often have questions—sometimes unanswerable questions—and
bedtime seems to be the time they are most curious. Perhaps
these inquiries are more about delaying sleep that real interest.
Sometimes the topic of bedtime is the instigator. Take that
“counting sheep” thing! Who among us didn’t
wonder at its silliness. Why count? Why sheep?
Leslie C. Halpern’s adorable little chapbook-sized poetry
book solves lots of these sleepytime problems and answers
lots of sleepytime questions:
“Dad suggested counting sheep
on those nights when I can’t sleep.
I’d rather watch chickens dance
Than fleecy sheep jump a fence.
I’d rather count smelly hogs
Or two hundred green tree frogs.
I’d rather see bald eagles,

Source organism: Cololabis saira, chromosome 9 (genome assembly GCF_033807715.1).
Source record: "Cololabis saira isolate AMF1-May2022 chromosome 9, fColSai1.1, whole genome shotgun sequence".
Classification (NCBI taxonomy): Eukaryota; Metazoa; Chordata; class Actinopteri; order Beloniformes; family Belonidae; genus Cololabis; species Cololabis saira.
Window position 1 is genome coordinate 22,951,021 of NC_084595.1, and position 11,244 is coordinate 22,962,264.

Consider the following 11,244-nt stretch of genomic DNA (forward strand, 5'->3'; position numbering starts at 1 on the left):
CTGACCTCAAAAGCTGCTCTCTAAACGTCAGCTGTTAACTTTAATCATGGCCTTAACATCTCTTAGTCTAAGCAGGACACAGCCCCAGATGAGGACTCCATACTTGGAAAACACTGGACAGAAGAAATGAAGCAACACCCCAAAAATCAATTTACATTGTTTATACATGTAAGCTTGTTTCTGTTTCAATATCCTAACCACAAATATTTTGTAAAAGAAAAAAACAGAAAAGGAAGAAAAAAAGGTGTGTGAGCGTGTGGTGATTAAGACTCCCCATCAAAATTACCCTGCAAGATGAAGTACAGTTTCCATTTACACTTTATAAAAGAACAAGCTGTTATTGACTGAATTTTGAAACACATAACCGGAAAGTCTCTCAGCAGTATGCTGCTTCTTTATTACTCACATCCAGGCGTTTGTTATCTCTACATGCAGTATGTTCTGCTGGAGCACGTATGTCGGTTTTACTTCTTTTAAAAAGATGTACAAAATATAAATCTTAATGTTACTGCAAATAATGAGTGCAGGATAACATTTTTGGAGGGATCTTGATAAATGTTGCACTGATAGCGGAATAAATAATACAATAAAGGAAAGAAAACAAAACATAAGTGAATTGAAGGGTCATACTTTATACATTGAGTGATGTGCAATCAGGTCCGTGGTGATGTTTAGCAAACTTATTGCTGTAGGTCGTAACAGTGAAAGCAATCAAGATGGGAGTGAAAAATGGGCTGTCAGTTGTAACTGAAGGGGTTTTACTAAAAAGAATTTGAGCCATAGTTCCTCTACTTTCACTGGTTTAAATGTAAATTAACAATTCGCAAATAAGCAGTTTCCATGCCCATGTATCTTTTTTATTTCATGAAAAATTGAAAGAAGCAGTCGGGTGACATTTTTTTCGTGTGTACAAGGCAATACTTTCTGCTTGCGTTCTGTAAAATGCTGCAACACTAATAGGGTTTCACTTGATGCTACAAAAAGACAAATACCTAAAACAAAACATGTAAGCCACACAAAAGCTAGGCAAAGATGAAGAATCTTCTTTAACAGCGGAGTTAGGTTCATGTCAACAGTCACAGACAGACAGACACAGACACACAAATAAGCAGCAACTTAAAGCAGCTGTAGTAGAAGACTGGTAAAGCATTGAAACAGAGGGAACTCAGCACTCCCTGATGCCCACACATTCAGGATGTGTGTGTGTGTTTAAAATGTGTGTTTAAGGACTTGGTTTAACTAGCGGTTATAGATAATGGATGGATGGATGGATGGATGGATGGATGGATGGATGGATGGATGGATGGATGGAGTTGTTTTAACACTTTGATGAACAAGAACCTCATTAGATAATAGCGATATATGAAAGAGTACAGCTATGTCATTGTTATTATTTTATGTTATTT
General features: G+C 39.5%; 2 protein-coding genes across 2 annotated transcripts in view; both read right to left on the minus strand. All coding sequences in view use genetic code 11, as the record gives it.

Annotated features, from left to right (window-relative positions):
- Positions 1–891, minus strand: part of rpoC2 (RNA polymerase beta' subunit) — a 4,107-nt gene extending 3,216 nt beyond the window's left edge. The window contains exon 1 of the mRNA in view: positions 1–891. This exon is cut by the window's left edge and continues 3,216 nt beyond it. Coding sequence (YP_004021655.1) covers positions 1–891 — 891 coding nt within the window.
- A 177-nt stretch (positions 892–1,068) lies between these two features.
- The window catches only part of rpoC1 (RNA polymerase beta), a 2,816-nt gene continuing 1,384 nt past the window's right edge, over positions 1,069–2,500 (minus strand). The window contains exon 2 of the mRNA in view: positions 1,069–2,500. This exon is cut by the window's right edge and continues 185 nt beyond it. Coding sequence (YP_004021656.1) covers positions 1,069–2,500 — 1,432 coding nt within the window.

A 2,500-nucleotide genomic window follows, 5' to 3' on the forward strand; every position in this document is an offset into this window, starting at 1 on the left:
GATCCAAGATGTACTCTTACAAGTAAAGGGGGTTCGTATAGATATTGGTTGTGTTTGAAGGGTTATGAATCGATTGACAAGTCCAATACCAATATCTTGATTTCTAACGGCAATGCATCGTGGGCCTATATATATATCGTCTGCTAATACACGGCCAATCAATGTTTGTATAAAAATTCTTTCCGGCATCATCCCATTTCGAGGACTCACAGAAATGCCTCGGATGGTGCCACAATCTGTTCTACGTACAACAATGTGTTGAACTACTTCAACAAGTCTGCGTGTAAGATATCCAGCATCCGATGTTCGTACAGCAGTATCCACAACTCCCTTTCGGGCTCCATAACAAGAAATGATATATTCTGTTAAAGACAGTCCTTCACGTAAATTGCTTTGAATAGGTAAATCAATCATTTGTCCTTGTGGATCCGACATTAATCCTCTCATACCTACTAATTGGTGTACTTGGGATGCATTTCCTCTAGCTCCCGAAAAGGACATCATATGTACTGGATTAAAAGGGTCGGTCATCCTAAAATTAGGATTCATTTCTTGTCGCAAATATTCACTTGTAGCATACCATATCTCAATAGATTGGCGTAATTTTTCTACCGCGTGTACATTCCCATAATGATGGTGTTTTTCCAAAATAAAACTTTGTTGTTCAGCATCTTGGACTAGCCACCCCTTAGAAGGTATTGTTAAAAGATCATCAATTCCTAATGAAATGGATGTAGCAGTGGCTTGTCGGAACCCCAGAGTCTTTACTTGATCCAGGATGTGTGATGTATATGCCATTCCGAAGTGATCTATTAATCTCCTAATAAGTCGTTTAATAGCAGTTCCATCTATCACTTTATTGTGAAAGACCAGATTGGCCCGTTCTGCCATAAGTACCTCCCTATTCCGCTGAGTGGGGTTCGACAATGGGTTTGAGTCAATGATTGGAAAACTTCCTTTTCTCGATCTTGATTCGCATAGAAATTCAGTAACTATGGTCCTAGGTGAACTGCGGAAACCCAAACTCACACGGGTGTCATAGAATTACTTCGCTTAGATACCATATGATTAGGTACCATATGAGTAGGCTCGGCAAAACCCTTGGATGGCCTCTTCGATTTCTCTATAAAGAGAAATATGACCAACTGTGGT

Baby ducks, or some beagles.
I’d rather imagine bats,
Cows, goats, dogs, hawks, or cats.
I think that sheep are boring.
Oh, that’s why they cause snoring.
The humor and lovely rhythm will enthrall any child, even
older ones. Halpern doesn’t stretch to find her rhymes.
They feel integral to each topic and, though a child won’t
critique this way, they may certainly feel it.
Parents will love her little vocabulary-stretching aid in
the backmatter of this booklet, but the addition of a little
science will please them, too. Some of what we all knew is
confirmed like, “Scientists who study sleeping and dreaming
have proven that animals dream, too.” That kind of information
leads to more knowledge, greater understanding. You mean there
are scientists who study sleep? No fake facts allowed?
This is a book of poems I will be glad to give to my grandsons—and
know that their parents will like it as well as I did!